SCOTUS Allows Home Care Pay Rule To Take Effect This Month
On Tuesday, Supreme Court Chief Justice John Roberts denied an emergency request to delay enforcement of a rule that would extend minimum wage and overtime pay protections to home care workers, AP/Sacramento Bee reports.
The rule is scheduled to take effect on Oct. 13 (AP/Sacramento Bee, 10/6).
In 2013, the Department of Labor issued a rule aimed at changing the wage and overtime rules exemption for many home care workers. Under the rule, workers would be required to receive pay at least equal to the federal minimum wage, which is $7.25 per hour, as well as overtime compensation.
DOL had exempted home care workers employed by third-party staffing agencies from wage and overtime rules in 1975. In the 1970s, most patients received professional care in institutional settings or at-home care from people they hired themselves, often called "companions." The Obama administration has argued for a change in the rules, as professional at-home care has become more widespread and employees of staffing agencies often provide it (California Healthline, 10/7).
Three home care industry trade groups have challenged part of the rule and asked the court to delay the rule's implementation while the justices consider whether to review the groups' case (AP/Sacramento Bee, 10/6).
The U.S. District Court for the District of Columbia in December 2014 struck down one portion of the 2013 rule and then invalidated the remaining portion of the regulation in January, saying the DOL rule as written requires an act of Congress first.
In August, a three-judge panel of the U.S. Court of Appeals for the District of Columbia Circuit upheld the DOL rule, unanimously deciding that the rule is "grounded in a reasonable interpretation of the statute."
The industry groups that challenged the ruling -- including the Home Care Association of America, the International Franchise Association and the National Association for Home Care & Hospice -- asked the appellate court to delay implementing its ruling so that they could appeal the case to the Supreme Court. In court documents, the groups noted that a Supreme Court decision could provide "certainty for the entire industry and the millions of elderly and disabled consumers who depend on its vital services."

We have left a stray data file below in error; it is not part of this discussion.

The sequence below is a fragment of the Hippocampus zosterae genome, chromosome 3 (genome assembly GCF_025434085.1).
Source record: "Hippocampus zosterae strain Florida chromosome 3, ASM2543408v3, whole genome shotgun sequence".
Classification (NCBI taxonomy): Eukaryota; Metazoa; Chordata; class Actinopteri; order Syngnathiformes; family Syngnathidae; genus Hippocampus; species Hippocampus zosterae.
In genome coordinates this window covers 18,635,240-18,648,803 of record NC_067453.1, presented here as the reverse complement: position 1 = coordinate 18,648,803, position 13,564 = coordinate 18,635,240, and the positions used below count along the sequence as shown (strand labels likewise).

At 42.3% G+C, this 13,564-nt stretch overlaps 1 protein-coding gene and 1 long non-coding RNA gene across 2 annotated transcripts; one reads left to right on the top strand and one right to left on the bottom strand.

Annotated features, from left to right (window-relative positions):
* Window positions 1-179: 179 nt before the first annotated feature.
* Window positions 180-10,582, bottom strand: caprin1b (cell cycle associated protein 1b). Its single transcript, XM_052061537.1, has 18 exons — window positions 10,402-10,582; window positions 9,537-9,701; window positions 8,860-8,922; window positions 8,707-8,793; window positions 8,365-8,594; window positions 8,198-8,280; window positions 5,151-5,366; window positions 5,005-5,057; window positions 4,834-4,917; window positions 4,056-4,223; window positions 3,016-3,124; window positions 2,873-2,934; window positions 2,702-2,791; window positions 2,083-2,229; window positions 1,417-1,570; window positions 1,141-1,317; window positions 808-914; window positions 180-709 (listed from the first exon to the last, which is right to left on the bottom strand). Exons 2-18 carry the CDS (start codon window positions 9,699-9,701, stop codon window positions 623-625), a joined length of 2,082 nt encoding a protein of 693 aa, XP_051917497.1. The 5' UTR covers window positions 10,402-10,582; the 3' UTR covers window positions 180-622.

DOL argued in court documents that the industry groups' "contention that the final rule will harm consumers and workers was rejected in rulemaking comments submitted by consumer advocates, labor representatives and industry experts." Further, DOL has said it would "exercise discretion" in pursuing providers for noncompliance once the rule takes effect (California Healthline, 10/7).
Details of Supreme Court Decision
Roberts' order offered no explanation of the denial. The denial does not reflect whether the court will decide to review the case if a full appeal is filed. However, one of the factors considered when deciding whether to grant emergency requests is whether the high court is likely to hear the case, according to "SCOTUSblog" (Denniston, "SCOTUSblog," 10/6).This is part of the California Healthline Daily Edition, a summary of health policy coverage from major news organizations. Sign up for an email subscription.